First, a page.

Revolutionary products is not what I expect from Apple. What I appreciate most about them is the attention they pay to detail, to make things work in logical, easy-to-use ways. And after all that is the only sustainable advantage they can keep over Windows, since any revolutionary ideas can be promptly copied. Careful thought behind how existing features work is more important to me than having radical new features every year.



    Apple has gradually moved into the same position that used to (sort of) belong to Microsoft. That of the company that waits for others to invent and then copy. The difference is, Apple waits until there is a consumer audience worth pursuing (big enough to make a nice profit), collects all of the information on the competition and then radically improves the end-to-end experience. Microsoft could never figure out that last part.
  • Reply 288 of 487
    Quote:
    Originally Posted by philbot View Post


    Well after I suggested the new big thing might be windows APIs in snow leopard, plenty of people (with a better understanding of how that might work) have contributed to this thread. But Hymie's comments really got me thinking.



    Instead of including windows APIs in OSX is it not more logical to produce a new breed of universal apps using XCode, and any new libraries needed on the windows side would just be updated like a normal software update.



    So we wouldn't be running windows apps we'd be running osx versions of the same app?



    Then if Steve gave away the dev kits or something? Wrapped the whole idea up like only Steve can, used the app store etc.



    This way development of mac software wouldn't dive it would increase, and we know you'd get the best experience on the mac due to iLife integration etc.



    The problem here is that the Windows API is quite a different animal from any of the Core services, Carbon, or Cocoa. In fact, there are several incompatibilities that would sabotage this idea. First off, the Windows API is not completely documented for the developers: it's very well known that Microsoft applications get access to function calls that are not available to anyone else. Second, Windows' low-level API uses C++ which involves quite a different animal when it comes to code generation compared to Objective-C; getting the two to get along with respect to memory allocation -- and far more importantly, deallocation -- is asking for the entire Mac OS X system to introduce random crashes and protection exceptions. Very bad stuff.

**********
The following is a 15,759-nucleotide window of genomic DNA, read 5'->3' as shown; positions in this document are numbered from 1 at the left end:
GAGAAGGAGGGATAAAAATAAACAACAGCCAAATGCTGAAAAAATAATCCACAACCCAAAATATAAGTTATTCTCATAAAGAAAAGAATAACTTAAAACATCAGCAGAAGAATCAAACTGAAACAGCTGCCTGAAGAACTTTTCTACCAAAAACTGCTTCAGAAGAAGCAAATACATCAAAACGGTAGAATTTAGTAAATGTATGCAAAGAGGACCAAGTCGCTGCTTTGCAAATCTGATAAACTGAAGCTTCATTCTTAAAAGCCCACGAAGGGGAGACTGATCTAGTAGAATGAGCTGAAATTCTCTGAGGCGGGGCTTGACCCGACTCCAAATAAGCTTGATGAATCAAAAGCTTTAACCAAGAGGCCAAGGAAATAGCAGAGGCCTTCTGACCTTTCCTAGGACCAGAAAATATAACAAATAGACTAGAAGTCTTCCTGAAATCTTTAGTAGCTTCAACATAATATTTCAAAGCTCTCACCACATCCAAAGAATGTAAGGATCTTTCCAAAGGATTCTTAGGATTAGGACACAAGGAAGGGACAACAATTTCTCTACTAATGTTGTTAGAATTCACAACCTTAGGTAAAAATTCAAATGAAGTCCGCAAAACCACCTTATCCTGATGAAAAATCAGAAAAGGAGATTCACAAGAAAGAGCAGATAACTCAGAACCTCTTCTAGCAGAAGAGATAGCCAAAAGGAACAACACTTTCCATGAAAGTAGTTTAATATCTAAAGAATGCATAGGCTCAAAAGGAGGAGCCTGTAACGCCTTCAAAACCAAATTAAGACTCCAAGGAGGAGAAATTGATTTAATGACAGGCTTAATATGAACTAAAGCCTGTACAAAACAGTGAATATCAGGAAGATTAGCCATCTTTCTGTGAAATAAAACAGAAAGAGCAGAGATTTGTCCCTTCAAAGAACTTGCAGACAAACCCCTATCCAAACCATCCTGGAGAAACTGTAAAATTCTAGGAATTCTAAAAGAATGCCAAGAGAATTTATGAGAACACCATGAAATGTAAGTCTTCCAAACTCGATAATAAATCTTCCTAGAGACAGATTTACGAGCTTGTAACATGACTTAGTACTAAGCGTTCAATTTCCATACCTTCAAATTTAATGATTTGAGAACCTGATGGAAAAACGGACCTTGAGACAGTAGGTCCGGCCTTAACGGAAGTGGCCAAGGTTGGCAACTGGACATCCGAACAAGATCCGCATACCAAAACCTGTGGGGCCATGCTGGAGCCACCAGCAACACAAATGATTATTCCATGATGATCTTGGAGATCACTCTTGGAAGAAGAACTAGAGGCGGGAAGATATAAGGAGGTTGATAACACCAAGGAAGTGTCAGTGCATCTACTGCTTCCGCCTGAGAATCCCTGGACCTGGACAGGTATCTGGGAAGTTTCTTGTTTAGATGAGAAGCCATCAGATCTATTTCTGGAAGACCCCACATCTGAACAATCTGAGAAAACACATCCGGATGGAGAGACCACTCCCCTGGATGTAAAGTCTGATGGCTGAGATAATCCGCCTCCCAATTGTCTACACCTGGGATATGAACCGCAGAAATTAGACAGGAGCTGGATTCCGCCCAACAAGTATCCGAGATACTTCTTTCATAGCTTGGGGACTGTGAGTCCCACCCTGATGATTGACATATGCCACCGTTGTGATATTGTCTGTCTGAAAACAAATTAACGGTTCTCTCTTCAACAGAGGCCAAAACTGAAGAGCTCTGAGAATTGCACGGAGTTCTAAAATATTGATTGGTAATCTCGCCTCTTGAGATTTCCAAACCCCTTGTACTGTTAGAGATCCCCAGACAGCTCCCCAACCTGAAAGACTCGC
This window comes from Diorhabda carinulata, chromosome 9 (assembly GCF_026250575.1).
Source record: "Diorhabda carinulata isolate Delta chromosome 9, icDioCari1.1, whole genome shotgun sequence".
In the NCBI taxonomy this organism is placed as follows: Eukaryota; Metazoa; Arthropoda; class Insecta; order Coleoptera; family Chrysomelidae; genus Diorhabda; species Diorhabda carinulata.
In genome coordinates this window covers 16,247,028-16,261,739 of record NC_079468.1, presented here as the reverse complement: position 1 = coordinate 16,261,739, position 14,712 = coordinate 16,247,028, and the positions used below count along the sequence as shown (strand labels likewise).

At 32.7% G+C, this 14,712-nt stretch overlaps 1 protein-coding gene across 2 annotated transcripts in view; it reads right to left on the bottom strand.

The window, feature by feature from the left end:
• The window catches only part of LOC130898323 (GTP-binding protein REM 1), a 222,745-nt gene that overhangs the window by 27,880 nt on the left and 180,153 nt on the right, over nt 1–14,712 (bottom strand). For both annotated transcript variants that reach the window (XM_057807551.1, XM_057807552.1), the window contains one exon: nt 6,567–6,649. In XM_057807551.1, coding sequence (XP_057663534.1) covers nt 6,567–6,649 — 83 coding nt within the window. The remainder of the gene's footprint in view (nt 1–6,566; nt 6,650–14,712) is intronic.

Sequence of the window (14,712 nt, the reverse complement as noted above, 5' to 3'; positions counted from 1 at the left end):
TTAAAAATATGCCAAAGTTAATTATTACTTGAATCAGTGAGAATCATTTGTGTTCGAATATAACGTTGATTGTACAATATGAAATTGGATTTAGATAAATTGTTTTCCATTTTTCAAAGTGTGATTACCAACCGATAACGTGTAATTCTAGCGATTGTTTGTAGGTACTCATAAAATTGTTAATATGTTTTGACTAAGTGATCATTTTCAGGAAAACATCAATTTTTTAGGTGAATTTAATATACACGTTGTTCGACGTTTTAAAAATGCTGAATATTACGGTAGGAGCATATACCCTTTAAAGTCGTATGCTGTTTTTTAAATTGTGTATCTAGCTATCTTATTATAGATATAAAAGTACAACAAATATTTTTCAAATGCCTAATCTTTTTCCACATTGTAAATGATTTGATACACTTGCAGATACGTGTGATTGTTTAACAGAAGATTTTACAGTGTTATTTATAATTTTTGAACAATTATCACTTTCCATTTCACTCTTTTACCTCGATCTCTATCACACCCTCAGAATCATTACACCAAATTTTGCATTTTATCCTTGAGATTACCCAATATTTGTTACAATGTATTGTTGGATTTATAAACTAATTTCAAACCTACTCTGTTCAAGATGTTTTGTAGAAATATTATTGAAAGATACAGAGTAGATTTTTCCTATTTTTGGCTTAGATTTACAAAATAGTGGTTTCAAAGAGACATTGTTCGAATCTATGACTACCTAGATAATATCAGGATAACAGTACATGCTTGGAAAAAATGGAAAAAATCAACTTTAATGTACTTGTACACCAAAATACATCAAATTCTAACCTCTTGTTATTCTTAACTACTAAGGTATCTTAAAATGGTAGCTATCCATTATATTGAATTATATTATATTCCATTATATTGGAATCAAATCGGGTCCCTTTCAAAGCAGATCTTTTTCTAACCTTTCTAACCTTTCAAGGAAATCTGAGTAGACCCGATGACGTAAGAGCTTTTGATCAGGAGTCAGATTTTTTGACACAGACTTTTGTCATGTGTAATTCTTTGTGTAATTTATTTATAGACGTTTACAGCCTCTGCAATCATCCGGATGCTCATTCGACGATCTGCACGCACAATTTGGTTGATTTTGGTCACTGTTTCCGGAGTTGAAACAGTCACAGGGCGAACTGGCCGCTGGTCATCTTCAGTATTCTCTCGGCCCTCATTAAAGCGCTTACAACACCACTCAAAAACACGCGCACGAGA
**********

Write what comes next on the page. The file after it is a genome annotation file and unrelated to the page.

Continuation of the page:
Then there's critical danger #1: the Windows API is horribly designed from the word go with respect to system security. Many functions cannot execute properly without root privileges. Buffer overruns and stack manipulation continue to plague the Windows platform. Well, it's the design of the API itself that allows these kinds of virus invasions. Basically you'd be giving every Windows worm an entry point into the Mac's protected core.



    Considering the problems introduced by attempting to bring the Windows API into XCode, I think it's better to just run Windows in an emulation layer.
  • Reply 289 of 487
    carniphagecarniphage Posts: 1,984member
    Quote:
    Originally Posted by Hudson1 View Post


    Did you read the AppleInsider story titled "Apple's Mac growth a standout in ailing PC market"?



    People have been predicting declining hardware sales for years and have been wrong so far.







    The standout to my eyes seems to be Acer. Not Apple. Perhaps I need new apple tinted glasses?



    C.
  • Reply 290 of 487
    MarvinMarvin Posts: 14,803moderator
    Quote:
    Originally Posted by RoboNerd View Post


    Buffer overruns and stack manipulation continue to plague the Windows platform. Well, it's the design of the API itself that allows these kinds of virus invasions. Basically you'd be giving every Windows worm an entry point into the Mac's protected core.



    They could maybe throw some gypsum and aqua in the sandbox.



    Quote:
    Originally Posted by RoboNerd View Post


    Considering the problems introduced by attempting to bring the Windows API into XCode, I think it's better to just run Windows in an emulation layer.



    Not for certain important apps though and those are the ones people really need the compatibility for.



    Like I say, if it's a development layer not runtime, people will only get the ported apps, so the number of viruses possible would be negligible.
  • Reply 291 of 487
    nvidia2008nvidia2008 Posts: 9,262member
    Those numbers are for the US only. Apple's growth *internationally* is a stand out.



    Quote:
    Originally Posted by Carniphage View Post






    The standout to my eyes seems to be Acer. Not Apple. Perhaps I need new apple tinted glasses?



    C.



  • Reply 292 of 487
    free mobile me.
  • Reply 293 of 487
    carniphagecarniphage Posts: 1,984member
    Quote:
    Originally Posted by nvidia2008 View Post


    Those numbers are for the US only. Apple's growth *internationally* is a stand out.



    Sure about that?







    C.
  • Reply 294 of 487
    hudson1hudson1 Posts: 800member
    Quote:
    Originally Posted by Carniphage View Post






    The standout to my eyes seems to be Acer. Not Apple. Perhaps I need new apple tinted glasses?



    C.



    No, you don't need apple-tinted glasses to see that Apple's total number of shipments grew and their market share increased.